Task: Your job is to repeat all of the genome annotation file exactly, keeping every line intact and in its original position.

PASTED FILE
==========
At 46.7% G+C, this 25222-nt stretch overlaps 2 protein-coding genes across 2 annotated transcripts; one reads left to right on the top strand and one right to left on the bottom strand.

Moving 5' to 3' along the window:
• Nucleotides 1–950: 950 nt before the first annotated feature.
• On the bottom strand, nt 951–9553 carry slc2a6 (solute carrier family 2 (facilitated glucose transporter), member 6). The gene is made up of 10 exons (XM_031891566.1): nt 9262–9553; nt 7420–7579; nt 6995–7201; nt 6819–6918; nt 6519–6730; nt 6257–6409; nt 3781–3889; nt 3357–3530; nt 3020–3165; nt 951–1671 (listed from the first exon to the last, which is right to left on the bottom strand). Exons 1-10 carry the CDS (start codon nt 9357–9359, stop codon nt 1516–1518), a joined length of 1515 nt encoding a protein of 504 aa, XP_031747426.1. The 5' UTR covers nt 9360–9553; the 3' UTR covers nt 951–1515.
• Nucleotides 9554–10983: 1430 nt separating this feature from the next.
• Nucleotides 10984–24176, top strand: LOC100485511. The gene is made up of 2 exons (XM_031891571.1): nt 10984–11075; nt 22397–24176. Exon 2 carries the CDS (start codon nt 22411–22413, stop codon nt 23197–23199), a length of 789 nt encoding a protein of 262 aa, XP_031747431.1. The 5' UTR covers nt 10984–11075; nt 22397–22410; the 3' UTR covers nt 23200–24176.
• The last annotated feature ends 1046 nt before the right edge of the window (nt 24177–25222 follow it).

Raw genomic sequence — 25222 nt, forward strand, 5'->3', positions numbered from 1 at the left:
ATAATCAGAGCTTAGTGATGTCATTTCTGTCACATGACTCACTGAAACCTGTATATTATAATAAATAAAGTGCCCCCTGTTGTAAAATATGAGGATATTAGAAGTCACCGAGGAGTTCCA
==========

At 46.7% G+C, this 25222-nt stretch overlaps 2 protein-coding genes across 2 annotated transcripts; one reads left to right on the top strand and one right to left on the bottom strand.

Moving 5' to 3' along the window:
• Nucleotides 1–950: 950 nt before the first annotated feature.
• On the bottom strand, nt 951–9553 carry slc2a6 (solute carrier family 2 (facilitated glucose transporter), member 6). The gene is made up of 10 exons (XM_031891566.1): nt 9262–9553; nt 7420–7579; nt 6995–7201; nt 6819–6918; nt 6519–6730; nt 6257–6409; nt 3781–3889; nt 3357–3530; nt 3020–3165; nt 951–1671 (listed from the first exon to the last, which is right to left on the bottom strand). Exons 1-10 carry the CDS (start codon nt 9357–9359, stop codon nt 1516–1518), a joined length of 1515 nt encoding a protein of 504 aa, XP_031747426.1. The 5' UTR covers nt 9360–9553; the 3' UTR covers nt 951–1515.
• Nucleotides 9554–10983: 1430 nt separating this feature from the next.
• Nucleotides 10984–24176, top strand: LOC100485511. The gene is made up of 2 exons (XM_031891571.1): nt 10984–11075; nt 22397–24176. Exon 2 carries the CDS (start codon nt 22411–22413, stop codon nt 23197–23199), a length of 789 nt encoding a protein of 262 aa, XP_031747431.1. The 5' UTR covers nt 10984–11075; nt 22397–22410; the 3' UTR covers nt 23200–24176.
• The last annotated feature ends 1046 nt before the right edge of the window (nt 24177–25222 follow it).

Raw genomic sequence — 25222 nt, forward strand, 5'->3', positions numbered from 1 at the left:
ATAATCAGAGCTTAGTGATGTCATTTCTGTCACATGACTCACTGAAACCTGTATATTATAATAAATAAAGTGCCCCCTGTTGTAAAATATGAGGATATTAGAAGTCACCGAGGAGTTCCA